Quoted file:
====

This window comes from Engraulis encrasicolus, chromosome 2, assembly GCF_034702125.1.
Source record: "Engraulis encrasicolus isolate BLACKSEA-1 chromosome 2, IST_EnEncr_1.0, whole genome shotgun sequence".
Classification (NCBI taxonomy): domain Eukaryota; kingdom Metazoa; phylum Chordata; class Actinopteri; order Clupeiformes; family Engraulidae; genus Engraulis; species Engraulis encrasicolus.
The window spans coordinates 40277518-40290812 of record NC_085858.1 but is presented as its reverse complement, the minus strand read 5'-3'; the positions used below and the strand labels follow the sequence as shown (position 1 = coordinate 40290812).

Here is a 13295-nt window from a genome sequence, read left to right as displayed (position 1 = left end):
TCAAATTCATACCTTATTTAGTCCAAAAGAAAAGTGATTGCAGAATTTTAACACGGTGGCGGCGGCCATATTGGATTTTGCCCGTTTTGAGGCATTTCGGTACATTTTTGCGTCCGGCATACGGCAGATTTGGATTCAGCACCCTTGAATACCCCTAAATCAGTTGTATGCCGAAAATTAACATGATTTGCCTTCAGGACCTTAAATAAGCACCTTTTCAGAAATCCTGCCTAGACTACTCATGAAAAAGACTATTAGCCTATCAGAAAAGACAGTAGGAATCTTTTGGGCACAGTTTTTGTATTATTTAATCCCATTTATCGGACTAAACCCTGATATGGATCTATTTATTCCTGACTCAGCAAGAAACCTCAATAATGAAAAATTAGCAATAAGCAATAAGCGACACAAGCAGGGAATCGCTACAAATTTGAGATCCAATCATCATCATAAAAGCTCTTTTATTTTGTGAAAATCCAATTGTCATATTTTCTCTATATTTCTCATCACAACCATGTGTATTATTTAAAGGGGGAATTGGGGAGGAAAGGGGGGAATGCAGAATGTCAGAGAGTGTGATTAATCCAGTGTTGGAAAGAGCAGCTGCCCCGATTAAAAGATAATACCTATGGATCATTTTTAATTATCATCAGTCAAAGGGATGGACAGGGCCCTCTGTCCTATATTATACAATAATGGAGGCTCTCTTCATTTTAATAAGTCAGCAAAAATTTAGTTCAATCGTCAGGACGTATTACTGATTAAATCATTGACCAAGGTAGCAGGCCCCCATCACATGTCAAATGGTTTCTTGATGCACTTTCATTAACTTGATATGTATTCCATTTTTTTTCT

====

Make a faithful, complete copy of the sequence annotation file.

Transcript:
This window comes from Engraulis encrasicolus, chromosome 2, assembly GCF_034702125.1.
Source record: "Engraulis encrasicolus isolate BLACKSEA-1 chromosome 2, IST_EnEncr_1.0, whole genome shotgun sequence".
Classification (NCBI taxonomy): domain Eukaryota; kingdom Metazoa; phylum Chordata; class Actinopteri; order Clupeiformes; family Engraulidae; genus Engraulis; species Engraulis encrasicolus.
The window spans coordinates 40277518-40290812 of record NC_085858.1 but is presented as its reverse complement, the minus strand read 5'-3'; the positions used below and the strand labels follow the sequence as shown (position 1 = coordinate 40290812).

Here is a 13295-nt window from a genome sequence, read left to right as displayed (position 1 = left end):
TCAAATTCATACCTTATTTAGTCCAAAAGAAAAGTGATTGCAGAATTTTAACACGGTGGCGGCGGCCATATTGGATTTTGCCCGTTTTGAGGCATTTCGGTACATTTTTGCGTCCGGCATACGGCAGATTTGGATTCAGCACCCTTGAATACCCCTAAATCAGTTGTATGCCGAAAATTAACATGATTTGCCTTCAGGACCTTAAATAAGCACCTTTTCAGAAATCCTGCCTAGACTACTCATGAAAAAGACTATTAGCCTATCAGAAAAGACAGTAGGAATCTTTTGGGCACAGTTTTTGTATTATTTAATCCCATTTATCGGACTAAACCCTGATATGGATCTATTTATTCCTGACTCAGCAAGAAACCTCAATAATGAAAAATTAGCAATAAGCAATAAGCGACACAAGCAGGGAATCGCTACAAATTTGAGATCCAATCATCATCATAAAAGCTCTTTTATTTTGTGAAAATCCAATTGTCATATTTTCTCTATATTTCTCATCACAACCATGTGTATTATTTAAAGGGGGAATTGGGGAGGAAAGGGGGGAATGCAGAATGTCAGAGAGTGTGATTAATCCAGTGTTGGAAAGAGCAGCTGCCCCGATTAAAAGATAATACCTATGGATCATTTTTAATTATCATCAGTCAAAGGGATGGACAGGGCCCTCTGTCCTATATTATACAATAATGGAGGCTCTCTTCATTTTAATAAGTCAGCAAAAATTTAGTTCAATCGTCAGGACGTATTACTGATTAAATCATTGACCAAGGTAGCAGGCCCCCATCACATGTCAAATGGTTTCTTGATGCACTTTCATTAACTTGATATGTATTCCATTTTTTTTCT